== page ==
Note: If you are experiencing or have experienced intimate-partner violence/domestic violence you can call:
· National Domestic Violence Hotline: 1–800–799-SAFE (1–800–799–7233) or visit www.thehotline.org .
· StrongHearts Native Helpline: 1–844–762–8483 or visit www.strongheartshelpline.org (for culturally specific help for Native Americans impacted by domestic violence)
Some 90 countries are in various forms of lockdown to stem the tide of COVID-19. That’s nearly four billion people sheltering at home. Self-isolating, staying home, avoiding unnecessary contact outside your home, closing non-essential workplaces — these are all critical measures that will help “flatten the curve” of Coronavirus, making sure fewer people become infected and hospitals aren’t overwhelmed. These are measures meant to keep us safe. These are measures happening here at home and in countries around the world as governments try to ensure the safety of their people.
For most of us sheltered in place, this means having to adapt — and get creative — about how we get work done, how we connect with each other, even how we can continue in our activism (don’t worry, we have ideas!). Staying in, adapting, taking care of ourselves and others — this is the new normal while we’re now stuck at home.
What happens when home is unsafe?
But for some people, home isn’t a safe place. This is particularly true for those living in situations of intimate partner violence, also called domestic violence (DV).
Domestic violence in a type of gender-based violence committed by a person with whom the victim has, or had, a romantic or sexual relationship. It is a pattern of behaviors that physically harm, arouse fear, prevent a partner from doing what they wish, or force them to behave in ways they do not want. This includes the use of physical and sexual violence, threats and intimidation, emotional abuse and economic deprivation. Many of these different forms of domestic violence/abuse can be occurring at any one time within the same intimate relationship.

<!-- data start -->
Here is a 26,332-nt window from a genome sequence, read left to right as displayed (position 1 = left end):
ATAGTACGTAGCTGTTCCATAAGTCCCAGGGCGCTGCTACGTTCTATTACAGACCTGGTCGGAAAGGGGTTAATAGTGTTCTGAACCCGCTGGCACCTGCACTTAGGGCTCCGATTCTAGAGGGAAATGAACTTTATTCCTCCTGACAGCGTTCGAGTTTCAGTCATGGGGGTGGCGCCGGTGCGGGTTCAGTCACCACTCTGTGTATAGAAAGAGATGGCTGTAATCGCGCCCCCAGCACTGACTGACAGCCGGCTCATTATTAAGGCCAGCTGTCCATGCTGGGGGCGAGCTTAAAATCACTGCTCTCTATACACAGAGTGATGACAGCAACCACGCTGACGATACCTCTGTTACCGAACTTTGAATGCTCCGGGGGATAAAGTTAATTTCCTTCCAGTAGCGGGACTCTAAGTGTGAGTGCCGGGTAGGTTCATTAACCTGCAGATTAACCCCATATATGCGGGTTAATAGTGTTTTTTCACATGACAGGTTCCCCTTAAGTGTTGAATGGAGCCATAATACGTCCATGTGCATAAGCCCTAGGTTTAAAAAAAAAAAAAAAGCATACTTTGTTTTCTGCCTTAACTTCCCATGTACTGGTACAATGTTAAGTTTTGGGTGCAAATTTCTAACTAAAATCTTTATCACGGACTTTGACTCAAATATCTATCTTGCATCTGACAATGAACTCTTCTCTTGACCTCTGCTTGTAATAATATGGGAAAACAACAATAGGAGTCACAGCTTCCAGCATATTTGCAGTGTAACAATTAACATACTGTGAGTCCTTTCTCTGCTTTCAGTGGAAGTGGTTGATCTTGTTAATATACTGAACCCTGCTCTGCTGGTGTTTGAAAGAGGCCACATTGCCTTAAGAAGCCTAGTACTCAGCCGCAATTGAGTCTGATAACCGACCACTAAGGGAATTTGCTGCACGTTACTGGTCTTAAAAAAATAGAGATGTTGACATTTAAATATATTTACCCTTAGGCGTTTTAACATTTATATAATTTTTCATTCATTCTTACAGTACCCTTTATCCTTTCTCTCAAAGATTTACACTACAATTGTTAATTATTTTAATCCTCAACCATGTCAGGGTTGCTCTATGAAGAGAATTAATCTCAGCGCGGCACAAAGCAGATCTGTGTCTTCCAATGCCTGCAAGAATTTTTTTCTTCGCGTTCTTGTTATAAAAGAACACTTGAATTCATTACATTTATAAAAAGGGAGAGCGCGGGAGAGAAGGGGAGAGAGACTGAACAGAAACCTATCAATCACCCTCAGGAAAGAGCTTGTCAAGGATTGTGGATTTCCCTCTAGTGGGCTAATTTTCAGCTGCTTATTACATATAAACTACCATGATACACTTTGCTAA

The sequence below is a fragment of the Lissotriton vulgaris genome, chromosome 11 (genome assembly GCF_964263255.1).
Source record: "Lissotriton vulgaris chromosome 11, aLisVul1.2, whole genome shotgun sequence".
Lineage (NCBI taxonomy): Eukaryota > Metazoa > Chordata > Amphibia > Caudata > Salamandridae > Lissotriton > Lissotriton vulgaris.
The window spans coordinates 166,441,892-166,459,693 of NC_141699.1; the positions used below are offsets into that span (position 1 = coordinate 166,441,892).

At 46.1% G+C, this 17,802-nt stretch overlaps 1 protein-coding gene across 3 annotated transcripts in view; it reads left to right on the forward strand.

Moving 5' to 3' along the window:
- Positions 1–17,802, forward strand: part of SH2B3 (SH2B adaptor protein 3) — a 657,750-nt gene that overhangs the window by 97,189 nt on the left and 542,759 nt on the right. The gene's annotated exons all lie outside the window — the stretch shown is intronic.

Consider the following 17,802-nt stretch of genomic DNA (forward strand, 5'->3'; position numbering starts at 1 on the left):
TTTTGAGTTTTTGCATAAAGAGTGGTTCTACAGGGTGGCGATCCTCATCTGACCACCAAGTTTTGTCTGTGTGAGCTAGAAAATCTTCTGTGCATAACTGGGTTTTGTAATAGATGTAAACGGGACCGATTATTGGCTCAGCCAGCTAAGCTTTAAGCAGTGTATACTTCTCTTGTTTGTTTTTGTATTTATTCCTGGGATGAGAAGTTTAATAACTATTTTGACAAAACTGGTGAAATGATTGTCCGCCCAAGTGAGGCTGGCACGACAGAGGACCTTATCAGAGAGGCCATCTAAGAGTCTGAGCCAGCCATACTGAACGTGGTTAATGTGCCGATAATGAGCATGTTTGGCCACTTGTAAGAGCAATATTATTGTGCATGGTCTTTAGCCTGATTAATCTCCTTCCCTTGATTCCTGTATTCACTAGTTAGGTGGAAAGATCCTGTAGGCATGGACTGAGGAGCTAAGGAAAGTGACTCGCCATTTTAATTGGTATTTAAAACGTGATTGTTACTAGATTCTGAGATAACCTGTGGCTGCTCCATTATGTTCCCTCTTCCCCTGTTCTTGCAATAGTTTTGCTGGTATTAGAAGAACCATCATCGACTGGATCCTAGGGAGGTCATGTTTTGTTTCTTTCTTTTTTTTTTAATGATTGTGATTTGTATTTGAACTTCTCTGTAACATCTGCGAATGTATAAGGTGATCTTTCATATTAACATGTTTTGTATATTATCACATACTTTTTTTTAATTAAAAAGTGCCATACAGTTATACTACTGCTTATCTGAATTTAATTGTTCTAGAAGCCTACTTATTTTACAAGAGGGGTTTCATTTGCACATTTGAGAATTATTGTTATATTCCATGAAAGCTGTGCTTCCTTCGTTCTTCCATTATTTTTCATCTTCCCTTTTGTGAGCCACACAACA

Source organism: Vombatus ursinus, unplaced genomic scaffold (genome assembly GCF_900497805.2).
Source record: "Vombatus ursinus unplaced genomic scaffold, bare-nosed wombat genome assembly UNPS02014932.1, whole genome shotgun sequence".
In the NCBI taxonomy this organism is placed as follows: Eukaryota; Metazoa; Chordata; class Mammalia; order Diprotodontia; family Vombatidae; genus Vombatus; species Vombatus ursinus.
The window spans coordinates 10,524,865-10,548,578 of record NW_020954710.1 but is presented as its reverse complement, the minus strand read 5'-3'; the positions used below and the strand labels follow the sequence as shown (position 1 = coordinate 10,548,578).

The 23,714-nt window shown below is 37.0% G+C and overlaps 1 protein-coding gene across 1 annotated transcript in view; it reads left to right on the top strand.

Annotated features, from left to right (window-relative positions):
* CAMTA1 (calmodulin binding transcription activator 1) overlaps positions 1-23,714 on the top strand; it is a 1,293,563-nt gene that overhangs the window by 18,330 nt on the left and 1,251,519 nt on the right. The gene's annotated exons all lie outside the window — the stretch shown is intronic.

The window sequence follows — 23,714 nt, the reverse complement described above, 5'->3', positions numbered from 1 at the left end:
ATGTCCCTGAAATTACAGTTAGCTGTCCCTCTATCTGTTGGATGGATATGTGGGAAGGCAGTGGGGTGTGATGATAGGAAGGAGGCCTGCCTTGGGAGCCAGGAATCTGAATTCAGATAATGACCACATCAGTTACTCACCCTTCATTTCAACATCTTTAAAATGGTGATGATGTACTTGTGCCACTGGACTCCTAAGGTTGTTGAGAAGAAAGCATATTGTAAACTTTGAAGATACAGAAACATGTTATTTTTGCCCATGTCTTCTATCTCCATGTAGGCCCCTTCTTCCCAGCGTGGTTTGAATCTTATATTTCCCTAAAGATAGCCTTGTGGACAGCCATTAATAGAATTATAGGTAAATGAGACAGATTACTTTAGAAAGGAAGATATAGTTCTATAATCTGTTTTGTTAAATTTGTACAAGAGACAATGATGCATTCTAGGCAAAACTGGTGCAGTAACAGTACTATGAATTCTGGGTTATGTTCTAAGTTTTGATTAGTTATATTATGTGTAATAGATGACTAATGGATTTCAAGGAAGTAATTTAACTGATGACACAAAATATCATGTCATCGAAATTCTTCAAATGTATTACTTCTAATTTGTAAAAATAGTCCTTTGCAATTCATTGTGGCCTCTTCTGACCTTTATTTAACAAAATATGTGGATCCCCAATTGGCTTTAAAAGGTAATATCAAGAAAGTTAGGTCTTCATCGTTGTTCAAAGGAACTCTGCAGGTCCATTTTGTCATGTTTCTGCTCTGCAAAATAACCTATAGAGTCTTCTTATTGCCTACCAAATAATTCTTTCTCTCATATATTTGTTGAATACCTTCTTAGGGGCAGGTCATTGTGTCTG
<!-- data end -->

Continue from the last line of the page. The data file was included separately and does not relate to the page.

Before COVID-19, domestic violence rates in the United States were already staggering. 1 in 4 women, and one in 10 men, have experienced intimate partner violence with a “negative impact” on them, (including receiving injury, needing help from law enforcement, missing at least one day of work or school, or contacting a crisis hotline).
While people of all sexes and genders may experience intimate partner violence, women experience more severe violence with more serious consequence. Between 40% and 50% of all murders of women in the US are committed by intimate partners.
The tragic irony is that while shelter-in-place orders are put in place to keep us all safe and address COVID-19, they are decidedly LESS safe for those who are now trapped with their abusers.
Domestic Violence is increasing during COVID-19
What’s even more troubling is that rates of domestic violence are increasing during COVID-19. The COVID crisis has created a pressure-cooker situation: exacerbating stressors like financial pressure, family pressure, social anxiety, job loss, anger at politics, and social isolation.
It’s a global problem, with countries reporting spikes in domestic violence as the impact of the virus exacerbates stressors and lockdown measures isolate those experiencing domestic violence. And the US is no exception to this rise of domestic violence. Several US cities have reported spikes in domestic violence calls to police; the National Domestic Violence Hotline has reported a spike in calls for help; and many DV shelter are full. In two weeks in March, early in the stay-at-home trend, 1,765 callers to the Domestic Violence Hotline reported specifically that their abusive partner was leveraging COVID-19 to “further isolate, coerce, or increase fear in the relationship.”
Sadly, these numbers are likely not the full picture, as domestic violence advocates fear that some survivors are unable to reach out for help as they cannot leave the house or safely break away from their abuser to reach out for help.